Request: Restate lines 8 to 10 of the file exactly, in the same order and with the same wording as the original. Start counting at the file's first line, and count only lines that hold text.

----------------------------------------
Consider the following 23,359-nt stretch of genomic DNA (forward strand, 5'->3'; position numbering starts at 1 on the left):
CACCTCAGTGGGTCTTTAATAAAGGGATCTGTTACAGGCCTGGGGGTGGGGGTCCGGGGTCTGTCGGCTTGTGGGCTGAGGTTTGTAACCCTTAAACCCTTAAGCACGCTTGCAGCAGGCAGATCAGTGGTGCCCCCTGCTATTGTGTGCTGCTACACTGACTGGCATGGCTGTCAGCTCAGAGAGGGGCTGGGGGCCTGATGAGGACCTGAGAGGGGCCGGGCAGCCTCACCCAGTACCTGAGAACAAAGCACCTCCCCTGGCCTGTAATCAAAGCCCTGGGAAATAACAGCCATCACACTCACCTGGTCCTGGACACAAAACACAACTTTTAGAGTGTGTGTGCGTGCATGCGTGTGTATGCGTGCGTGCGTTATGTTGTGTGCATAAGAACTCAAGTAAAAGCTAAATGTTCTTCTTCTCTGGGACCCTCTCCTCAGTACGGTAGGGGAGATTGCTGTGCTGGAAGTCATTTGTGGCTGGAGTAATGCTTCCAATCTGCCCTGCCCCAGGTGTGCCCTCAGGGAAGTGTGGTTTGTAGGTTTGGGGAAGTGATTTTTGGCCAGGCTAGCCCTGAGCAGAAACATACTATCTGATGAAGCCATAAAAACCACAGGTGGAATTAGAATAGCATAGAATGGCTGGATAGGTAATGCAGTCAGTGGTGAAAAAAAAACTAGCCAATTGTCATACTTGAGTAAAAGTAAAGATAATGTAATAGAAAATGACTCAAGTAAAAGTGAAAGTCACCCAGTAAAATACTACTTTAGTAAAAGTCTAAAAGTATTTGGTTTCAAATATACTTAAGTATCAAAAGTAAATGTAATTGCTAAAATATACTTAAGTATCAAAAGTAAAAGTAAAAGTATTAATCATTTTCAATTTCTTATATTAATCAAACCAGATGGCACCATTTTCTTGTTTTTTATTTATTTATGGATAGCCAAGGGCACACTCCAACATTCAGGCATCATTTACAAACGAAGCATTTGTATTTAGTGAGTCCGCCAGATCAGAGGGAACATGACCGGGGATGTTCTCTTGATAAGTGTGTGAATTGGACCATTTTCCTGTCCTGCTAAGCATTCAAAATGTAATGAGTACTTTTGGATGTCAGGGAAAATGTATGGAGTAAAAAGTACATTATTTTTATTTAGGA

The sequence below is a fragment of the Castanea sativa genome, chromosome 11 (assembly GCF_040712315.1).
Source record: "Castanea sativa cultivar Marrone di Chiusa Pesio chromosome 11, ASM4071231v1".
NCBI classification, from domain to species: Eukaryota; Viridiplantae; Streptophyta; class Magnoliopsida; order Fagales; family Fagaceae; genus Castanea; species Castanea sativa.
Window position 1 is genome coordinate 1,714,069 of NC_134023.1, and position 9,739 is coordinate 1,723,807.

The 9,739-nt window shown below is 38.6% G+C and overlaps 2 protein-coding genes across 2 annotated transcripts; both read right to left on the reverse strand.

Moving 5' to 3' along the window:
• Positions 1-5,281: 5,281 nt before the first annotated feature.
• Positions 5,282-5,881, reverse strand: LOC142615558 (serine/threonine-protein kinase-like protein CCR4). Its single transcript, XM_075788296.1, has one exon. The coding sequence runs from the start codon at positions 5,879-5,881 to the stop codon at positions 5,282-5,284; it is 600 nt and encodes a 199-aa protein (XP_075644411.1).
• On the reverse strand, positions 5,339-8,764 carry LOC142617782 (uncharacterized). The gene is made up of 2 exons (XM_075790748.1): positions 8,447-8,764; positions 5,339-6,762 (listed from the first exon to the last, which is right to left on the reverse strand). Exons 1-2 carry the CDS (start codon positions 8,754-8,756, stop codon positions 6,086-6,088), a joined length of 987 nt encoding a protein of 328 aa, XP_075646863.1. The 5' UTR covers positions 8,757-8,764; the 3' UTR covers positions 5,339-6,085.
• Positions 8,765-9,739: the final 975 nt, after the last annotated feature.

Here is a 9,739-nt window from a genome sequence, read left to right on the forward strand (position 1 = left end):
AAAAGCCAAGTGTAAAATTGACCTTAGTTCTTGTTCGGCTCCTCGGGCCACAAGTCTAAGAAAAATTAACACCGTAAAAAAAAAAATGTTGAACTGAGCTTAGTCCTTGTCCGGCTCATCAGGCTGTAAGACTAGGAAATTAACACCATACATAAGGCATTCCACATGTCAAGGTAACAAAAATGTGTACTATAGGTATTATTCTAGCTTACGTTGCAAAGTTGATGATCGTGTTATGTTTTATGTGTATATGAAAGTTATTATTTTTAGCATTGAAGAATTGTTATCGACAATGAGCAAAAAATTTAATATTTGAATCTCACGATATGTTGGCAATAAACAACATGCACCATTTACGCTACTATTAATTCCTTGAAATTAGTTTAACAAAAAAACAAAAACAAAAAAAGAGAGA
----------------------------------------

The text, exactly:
Moving 5' to 3' along the window:
• Positions 1-5,281: 5,281 nt before the first annotated feature.
• Positions 5,282-5,881, reverse strand: LOC142615558 (serine/threonine-protein kinase-like protein CCR4). Its single transcript, XM_075788296.1, has one exon. The coding sequence runs from the start codon at positions 5,879-5,881 to the stop codon at positions 5,282-5,284; it is 600 nt and encodes a 199-aa protein (XP_075644411.1).